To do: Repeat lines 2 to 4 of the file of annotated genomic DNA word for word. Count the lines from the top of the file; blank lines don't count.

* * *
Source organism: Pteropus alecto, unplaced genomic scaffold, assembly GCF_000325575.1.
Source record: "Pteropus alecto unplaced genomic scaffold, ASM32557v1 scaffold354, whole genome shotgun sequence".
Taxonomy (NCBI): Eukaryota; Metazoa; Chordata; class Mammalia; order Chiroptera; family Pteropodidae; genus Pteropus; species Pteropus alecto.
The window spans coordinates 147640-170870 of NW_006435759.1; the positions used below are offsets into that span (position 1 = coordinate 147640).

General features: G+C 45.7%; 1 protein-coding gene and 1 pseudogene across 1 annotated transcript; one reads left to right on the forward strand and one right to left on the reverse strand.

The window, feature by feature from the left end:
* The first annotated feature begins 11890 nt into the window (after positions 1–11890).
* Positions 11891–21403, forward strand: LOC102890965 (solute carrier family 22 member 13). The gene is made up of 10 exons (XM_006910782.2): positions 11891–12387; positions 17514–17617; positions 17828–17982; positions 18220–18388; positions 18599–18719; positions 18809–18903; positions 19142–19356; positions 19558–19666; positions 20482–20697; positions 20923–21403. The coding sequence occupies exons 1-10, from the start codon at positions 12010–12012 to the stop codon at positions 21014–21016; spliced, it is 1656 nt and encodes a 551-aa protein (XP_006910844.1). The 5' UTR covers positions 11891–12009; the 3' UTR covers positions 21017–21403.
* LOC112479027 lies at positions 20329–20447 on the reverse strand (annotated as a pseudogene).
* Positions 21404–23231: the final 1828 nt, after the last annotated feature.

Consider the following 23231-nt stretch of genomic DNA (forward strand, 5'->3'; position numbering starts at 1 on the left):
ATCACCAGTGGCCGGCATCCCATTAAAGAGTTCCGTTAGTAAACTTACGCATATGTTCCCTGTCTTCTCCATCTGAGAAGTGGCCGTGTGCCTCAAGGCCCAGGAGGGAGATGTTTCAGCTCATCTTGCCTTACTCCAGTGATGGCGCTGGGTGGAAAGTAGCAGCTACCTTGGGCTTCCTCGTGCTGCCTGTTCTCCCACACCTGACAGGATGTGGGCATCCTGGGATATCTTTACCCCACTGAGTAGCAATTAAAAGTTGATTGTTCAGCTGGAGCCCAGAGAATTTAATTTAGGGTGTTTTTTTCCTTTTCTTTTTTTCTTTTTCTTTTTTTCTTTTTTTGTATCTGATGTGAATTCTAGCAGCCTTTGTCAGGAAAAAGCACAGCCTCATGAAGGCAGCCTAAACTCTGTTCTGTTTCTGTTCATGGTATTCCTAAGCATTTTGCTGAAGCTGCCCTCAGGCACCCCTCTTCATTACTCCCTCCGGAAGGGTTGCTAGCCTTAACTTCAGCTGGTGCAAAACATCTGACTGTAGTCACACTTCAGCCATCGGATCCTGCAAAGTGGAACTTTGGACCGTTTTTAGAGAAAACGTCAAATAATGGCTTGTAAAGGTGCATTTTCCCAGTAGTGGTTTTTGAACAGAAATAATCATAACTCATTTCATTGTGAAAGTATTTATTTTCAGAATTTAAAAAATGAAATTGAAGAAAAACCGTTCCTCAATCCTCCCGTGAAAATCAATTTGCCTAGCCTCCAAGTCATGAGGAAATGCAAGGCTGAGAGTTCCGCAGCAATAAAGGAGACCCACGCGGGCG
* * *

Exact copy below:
Source record: "Pteropus alecto unplaced genomic scaffold, ASM32557v1 scaffold354, whole genome shotgun sequence".
Taxonomy (NCBI): Eukaryota; Metazoa; Chordata; class Mammalia; order Chiroptera; family Pteropodidae; genus Pteropus; species Pteropus alecto.
The window spans coordinates 147640-170870 of NW_006435759.1; the positions used below are offsets into that span (position 1 = coordinate 147640).